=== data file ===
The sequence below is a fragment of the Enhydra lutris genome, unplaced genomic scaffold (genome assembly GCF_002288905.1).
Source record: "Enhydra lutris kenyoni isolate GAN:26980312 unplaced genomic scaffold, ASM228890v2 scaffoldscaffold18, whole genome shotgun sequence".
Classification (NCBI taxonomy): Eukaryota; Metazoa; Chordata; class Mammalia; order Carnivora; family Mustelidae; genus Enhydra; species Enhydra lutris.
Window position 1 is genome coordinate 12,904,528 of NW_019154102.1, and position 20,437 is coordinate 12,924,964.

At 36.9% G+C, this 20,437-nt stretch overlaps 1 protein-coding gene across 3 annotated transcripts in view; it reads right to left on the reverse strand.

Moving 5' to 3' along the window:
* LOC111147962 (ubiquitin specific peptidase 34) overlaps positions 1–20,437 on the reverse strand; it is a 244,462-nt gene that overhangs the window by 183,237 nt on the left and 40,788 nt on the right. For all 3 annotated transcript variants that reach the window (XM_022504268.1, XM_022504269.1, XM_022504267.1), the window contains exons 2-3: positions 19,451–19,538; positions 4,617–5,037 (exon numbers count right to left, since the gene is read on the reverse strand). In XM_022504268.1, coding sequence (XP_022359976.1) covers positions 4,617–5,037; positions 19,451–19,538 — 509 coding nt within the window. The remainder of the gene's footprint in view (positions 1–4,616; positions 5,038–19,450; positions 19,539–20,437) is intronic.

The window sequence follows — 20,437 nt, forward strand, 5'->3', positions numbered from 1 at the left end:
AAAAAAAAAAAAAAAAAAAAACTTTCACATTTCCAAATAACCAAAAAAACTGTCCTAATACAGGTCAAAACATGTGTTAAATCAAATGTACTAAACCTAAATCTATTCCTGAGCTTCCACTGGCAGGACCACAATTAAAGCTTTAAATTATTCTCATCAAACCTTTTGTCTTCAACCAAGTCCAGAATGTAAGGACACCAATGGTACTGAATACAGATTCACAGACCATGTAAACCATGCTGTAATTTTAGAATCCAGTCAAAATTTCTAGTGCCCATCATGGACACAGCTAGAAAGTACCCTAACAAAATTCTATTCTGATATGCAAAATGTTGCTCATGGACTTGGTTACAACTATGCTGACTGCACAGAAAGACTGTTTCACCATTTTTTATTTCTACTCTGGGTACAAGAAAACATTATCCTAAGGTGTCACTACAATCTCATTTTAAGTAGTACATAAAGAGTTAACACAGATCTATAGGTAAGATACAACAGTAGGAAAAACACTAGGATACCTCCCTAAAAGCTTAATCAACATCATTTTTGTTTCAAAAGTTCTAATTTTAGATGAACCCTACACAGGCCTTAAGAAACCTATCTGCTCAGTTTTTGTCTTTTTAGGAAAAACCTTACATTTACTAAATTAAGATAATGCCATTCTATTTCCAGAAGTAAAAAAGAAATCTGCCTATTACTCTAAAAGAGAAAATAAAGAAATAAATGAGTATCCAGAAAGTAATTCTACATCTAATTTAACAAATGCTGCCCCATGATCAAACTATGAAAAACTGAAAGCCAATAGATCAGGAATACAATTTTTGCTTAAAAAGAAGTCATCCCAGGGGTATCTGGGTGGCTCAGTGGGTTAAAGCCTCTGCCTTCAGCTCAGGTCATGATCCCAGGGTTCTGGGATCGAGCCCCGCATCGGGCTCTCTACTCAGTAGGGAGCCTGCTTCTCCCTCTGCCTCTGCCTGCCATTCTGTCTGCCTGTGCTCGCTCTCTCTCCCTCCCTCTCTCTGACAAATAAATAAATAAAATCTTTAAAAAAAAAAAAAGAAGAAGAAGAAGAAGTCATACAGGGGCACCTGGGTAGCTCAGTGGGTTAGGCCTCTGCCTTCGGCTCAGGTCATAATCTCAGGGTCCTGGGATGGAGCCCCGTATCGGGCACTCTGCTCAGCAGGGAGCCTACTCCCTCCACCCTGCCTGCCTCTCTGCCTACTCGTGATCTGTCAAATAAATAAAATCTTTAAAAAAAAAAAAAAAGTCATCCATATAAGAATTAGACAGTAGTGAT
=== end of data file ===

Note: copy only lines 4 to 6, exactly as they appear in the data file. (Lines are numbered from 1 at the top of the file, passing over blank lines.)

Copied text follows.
Window position 1 is genome coordinate 12,904,528 of NW_019154102.1, and position 20,437 is coordinate 12,924,964.

At 36.9% G+C, this 20,437-nt stretch overlaps 1 protein-coding gene across 3 annotated transcripts in view; it reads right to left on the reverse strand.

Moving 5' to 3' along the window: